The plan changes the way land lines, telephone poles and other property owned by cable and phone companies is taxed.
Republican Senator Randy Feenstra of Hull said the current, centralized system for property tax assessments is “archaic.”
“When you have a lot of telecommunications companies that don’t have any physical presence in our state and they don’t pay any taxes and yet you have small, telecommunications companies that are in our communities and they pay significant (property) tax,” Feenstra said, “we’ve just got to figure out some parity.”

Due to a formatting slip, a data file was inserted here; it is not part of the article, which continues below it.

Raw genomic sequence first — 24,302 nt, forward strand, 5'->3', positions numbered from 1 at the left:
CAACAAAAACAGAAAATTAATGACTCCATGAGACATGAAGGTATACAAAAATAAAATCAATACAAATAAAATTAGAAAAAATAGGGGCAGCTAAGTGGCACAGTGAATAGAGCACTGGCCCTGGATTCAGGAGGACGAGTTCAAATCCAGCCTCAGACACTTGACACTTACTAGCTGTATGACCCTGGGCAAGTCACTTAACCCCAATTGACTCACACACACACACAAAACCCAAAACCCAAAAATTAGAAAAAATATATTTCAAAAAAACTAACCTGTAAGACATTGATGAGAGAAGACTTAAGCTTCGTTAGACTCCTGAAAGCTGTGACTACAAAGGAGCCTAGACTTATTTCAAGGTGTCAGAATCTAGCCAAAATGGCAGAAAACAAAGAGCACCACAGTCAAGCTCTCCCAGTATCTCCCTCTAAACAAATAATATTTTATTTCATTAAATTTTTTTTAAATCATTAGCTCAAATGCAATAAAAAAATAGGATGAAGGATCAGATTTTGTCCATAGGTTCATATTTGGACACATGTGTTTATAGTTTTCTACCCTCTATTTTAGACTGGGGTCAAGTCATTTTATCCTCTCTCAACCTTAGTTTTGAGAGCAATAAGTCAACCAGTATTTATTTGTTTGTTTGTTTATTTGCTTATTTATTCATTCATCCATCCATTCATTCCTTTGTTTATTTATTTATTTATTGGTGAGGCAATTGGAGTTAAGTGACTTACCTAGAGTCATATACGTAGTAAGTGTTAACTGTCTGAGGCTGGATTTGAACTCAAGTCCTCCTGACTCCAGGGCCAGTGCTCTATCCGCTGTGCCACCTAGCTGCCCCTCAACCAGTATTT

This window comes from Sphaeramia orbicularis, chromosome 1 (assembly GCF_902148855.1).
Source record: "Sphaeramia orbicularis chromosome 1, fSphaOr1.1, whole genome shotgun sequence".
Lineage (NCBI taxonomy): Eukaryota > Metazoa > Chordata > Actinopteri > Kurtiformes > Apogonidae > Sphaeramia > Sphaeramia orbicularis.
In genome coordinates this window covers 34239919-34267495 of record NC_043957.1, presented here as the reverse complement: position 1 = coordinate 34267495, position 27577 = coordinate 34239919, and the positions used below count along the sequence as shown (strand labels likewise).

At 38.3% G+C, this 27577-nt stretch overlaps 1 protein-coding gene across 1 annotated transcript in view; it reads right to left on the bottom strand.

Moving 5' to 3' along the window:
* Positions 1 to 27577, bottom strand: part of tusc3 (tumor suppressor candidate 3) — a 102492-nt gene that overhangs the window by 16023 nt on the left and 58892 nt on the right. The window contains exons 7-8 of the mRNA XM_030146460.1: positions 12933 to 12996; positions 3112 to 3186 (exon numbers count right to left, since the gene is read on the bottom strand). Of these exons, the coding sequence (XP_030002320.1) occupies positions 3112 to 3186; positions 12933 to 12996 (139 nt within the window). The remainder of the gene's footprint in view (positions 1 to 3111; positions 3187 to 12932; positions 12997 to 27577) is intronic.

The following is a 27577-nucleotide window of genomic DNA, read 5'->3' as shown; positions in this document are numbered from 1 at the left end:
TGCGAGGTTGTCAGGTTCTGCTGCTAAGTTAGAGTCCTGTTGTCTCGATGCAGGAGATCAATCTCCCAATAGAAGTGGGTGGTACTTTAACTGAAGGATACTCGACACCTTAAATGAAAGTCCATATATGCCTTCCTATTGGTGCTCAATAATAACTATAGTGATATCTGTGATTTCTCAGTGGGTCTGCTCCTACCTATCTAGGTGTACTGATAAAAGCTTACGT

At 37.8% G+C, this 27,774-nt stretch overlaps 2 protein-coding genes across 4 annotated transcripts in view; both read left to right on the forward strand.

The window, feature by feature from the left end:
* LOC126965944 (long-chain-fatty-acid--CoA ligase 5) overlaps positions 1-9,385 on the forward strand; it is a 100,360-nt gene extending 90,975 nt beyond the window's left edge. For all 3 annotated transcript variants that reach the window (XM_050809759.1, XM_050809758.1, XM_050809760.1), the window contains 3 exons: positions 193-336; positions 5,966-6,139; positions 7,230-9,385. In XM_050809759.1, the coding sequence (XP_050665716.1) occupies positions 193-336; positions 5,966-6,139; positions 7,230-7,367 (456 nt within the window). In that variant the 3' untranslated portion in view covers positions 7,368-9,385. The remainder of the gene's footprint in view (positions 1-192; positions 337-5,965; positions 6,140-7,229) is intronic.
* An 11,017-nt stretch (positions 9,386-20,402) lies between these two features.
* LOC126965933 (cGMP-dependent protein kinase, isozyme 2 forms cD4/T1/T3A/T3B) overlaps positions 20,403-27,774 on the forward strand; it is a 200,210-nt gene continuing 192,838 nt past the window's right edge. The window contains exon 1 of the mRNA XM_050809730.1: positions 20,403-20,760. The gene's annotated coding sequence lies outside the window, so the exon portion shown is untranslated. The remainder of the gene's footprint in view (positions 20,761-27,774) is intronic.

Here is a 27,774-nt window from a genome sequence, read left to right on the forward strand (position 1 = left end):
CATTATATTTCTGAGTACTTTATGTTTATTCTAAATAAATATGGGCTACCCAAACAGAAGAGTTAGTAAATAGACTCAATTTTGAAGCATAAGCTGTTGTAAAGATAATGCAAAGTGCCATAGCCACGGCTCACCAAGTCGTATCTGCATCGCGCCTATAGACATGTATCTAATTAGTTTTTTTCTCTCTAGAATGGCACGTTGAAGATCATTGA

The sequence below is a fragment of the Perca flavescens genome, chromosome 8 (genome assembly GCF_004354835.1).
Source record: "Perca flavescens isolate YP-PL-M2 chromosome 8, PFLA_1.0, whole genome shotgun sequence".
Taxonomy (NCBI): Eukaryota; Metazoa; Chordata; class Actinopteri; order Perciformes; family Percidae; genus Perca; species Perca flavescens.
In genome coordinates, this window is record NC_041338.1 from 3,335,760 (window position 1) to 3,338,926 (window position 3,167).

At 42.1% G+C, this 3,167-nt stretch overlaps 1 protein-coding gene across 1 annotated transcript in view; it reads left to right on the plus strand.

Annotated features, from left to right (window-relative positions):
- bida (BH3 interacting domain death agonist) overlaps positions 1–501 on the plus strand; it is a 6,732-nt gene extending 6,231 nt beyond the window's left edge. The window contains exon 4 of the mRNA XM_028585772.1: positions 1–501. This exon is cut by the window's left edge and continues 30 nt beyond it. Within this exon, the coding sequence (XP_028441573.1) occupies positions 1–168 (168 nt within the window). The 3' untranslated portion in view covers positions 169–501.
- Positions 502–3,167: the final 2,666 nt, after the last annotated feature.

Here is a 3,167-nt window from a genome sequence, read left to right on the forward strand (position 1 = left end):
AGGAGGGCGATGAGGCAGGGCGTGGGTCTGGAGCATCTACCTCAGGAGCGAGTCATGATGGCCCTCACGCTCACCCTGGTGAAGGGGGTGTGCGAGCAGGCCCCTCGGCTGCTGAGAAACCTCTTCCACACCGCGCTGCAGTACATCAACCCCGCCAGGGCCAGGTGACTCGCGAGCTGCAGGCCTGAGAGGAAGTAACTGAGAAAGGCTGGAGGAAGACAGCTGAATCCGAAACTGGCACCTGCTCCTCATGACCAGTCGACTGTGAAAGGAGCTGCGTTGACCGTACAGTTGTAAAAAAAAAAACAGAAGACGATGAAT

Democrats like Senator Herman Quirmbach of Ames say now is not the time to reduce the amount of property taxes cities and counties may collect.
“I mean, our local governments are already struggling,” Quirmbach said, “and I think it’s really unfair to them.”
The Iowa Association of Counties and the Iowa League of Cities are registered as undecided on the bill, however. Supporting the bill are CenturyLink, the state’s rural telephone cooperatives, the city-run telecommunications utilities and the Iowa Association of Business and Industry.